… is from pages 521-522 of Jacob Viner’s 1946 address “The Prospects for Foreign Trade in the Post-War World,” as this speech is reprinted in the 1950 collection, edited by Howard Ellis and Lloyd Metzler, A.E.A. Readings in the Theory of International Trade  (original emphasis):
But with greater wealth comes a greater absolute capacity to profit from exchange, domestic or international. Greater wealth tends also to develop the demand for greater variety, and this tends to increase on the average the distance between point of consumption and point of production. Transportation costs, moreover, tend to be smaller in proportion to the value for quality goods than for the staples of low-income consumption, and cost to be less of a factor in determining the direction of consumer expenditures, and thus the cost of carriage from a distant source which is often referred to as a “natural protection” for home industry becomes less of a barrier to import for a rich than for a poor country. While it is by no means certain, therefore, that growth of per-capita wealth tends to lessen even the relative importance of foreign trade, there is no reason whatsoever for questioning that it operates to increase its absolute importance.
DBx: Viner here makes the important point that increased commerce with foreigners is not driven solely by supply-side considerations. That is, increased commerce with foreigners is not driven solely by changes that reduce foreigners’ costs of offering their exports for sale. Increased commerce with foreigners is driven also by demand-side changes – including, very importantly, rising prosperity at home which makes foreign goods and services more affordable and attractive.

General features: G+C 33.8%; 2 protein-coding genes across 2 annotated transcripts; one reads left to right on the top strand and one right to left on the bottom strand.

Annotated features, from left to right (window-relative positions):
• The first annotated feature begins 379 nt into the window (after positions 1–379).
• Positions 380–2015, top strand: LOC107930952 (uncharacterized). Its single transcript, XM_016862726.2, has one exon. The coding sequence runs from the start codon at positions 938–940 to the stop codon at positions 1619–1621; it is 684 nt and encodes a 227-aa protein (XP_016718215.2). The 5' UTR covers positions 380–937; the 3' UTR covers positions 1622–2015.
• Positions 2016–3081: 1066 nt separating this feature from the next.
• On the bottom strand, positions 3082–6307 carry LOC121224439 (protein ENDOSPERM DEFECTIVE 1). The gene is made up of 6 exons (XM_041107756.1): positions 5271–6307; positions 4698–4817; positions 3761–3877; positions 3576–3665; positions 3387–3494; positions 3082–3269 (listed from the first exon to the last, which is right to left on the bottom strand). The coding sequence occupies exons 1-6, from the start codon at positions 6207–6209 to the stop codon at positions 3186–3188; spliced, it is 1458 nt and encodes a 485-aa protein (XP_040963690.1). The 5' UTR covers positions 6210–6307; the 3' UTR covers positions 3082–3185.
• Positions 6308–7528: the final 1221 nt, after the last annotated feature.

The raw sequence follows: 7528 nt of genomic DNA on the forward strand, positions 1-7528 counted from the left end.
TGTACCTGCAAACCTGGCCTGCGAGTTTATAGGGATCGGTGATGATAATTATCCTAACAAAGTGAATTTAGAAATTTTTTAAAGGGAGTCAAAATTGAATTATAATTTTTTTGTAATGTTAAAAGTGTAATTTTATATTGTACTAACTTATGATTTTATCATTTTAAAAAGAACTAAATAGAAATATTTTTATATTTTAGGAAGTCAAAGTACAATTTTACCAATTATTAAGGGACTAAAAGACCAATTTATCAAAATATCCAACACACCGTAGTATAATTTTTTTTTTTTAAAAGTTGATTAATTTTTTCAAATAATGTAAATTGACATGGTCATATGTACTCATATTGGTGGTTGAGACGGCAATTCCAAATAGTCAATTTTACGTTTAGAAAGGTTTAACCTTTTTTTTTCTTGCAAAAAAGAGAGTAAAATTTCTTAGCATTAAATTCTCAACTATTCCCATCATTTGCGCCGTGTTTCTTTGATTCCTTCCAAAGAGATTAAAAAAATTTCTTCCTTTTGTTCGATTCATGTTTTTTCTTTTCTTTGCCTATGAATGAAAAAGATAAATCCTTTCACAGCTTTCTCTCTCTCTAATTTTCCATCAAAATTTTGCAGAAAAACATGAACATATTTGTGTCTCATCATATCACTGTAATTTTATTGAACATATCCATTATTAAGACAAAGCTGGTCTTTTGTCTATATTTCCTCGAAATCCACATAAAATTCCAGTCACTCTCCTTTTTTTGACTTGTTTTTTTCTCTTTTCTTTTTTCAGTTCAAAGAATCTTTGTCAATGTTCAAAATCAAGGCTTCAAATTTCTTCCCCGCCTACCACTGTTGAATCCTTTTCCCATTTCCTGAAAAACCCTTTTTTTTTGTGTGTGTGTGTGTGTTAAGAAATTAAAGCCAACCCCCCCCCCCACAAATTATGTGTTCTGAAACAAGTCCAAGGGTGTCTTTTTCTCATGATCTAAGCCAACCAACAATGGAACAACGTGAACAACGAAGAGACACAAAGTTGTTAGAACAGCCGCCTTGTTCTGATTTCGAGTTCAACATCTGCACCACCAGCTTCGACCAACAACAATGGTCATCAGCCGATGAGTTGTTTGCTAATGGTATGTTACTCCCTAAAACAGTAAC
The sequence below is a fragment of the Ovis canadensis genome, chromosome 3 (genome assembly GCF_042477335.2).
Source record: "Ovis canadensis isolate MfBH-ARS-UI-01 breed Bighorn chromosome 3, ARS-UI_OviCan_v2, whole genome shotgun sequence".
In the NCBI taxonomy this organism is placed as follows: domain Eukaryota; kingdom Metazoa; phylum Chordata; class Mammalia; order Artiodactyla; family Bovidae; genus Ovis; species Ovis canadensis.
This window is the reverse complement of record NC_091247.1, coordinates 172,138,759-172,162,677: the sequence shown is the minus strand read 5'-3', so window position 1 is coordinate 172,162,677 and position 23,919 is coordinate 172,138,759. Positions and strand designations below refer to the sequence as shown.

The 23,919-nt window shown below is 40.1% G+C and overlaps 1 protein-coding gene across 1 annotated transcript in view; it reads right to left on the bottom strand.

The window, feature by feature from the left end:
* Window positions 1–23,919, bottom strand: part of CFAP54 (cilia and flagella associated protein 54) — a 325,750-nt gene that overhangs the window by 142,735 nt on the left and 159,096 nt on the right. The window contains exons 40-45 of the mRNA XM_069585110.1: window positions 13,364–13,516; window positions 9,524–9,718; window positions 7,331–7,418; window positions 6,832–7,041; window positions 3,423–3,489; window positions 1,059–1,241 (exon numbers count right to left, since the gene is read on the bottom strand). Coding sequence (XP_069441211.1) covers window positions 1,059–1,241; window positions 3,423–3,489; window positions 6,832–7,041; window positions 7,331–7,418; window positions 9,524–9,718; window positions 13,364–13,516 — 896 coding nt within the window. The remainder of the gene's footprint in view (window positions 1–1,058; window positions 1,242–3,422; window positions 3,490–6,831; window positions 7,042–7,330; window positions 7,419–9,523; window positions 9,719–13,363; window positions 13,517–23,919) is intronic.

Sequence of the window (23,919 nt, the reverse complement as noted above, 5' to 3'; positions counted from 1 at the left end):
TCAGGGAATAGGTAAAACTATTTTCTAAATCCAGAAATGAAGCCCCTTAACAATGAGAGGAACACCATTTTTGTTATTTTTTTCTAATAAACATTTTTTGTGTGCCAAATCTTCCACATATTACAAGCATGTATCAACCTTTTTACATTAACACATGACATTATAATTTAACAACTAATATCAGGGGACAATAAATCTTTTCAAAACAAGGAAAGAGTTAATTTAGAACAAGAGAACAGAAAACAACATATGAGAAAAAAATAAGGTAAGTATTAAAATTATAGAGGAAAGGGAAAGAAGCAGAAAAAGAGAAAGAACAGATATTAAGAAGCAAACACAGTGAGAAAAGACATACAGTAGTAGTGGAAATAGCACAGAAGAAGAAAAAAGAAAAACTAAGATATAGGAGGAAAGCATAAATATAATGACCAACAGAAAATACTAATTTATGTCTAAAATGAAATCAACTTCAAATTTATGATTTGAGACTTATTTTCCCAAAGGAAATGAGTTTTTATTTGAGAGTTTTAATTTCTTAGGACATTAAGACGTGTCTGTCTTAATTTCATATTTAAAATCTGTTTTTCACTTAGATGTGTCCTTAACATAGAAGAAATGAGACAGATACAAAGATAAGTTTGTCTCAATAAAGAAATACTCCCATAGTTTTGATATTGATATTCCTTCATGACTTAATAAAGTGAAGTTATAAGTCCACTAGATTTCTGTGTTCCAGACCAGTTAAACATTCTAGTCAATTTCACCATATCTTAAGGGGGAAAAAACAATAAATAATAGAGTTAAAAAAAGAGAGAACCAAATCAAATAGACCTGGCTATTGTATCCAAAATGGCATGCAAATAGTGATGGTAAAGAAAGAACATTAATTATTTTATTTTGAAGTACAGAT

Without a doubt, reductions in the costs of both transportation and communications increase foreigners’ eagerness to export. Likewise with reductions in tariffs and other artificial barriers to international trade. But even without any supply-side improvements, the wealthier the people of a country become, the greater will be their ability and desire to consume foreign-supplied goods and services (both directly, as consumers, and indirectly through the use by domestic producers of more imports as inputs).
So to lament increased commerce with foreigners – to lament increased globalization – is to lament not only the fruits of human ingenuity that decrease the costs of transportation and communications, it is also to lament the rising prosperity that enables and encourages consumers worldwide to seek out a wider variety of consumption options.
If protectionists such as Donald Trump, Peter Navarro, Chuck Schumer, and Sherrod Brown really want ordinary Americans to become more prosperous, why do they and other protectionists bemoan one of the most natural economic actions that people take when they in fact become more prosperous? And what is the good of greater prosperity if those who are more prosperous are prevented by the state from using their prosperity in whatever peaceful ways they judge to be most likely to improve their standard of living and well-being?
In summary, trade both promotes economic prosperity and is promoted by it.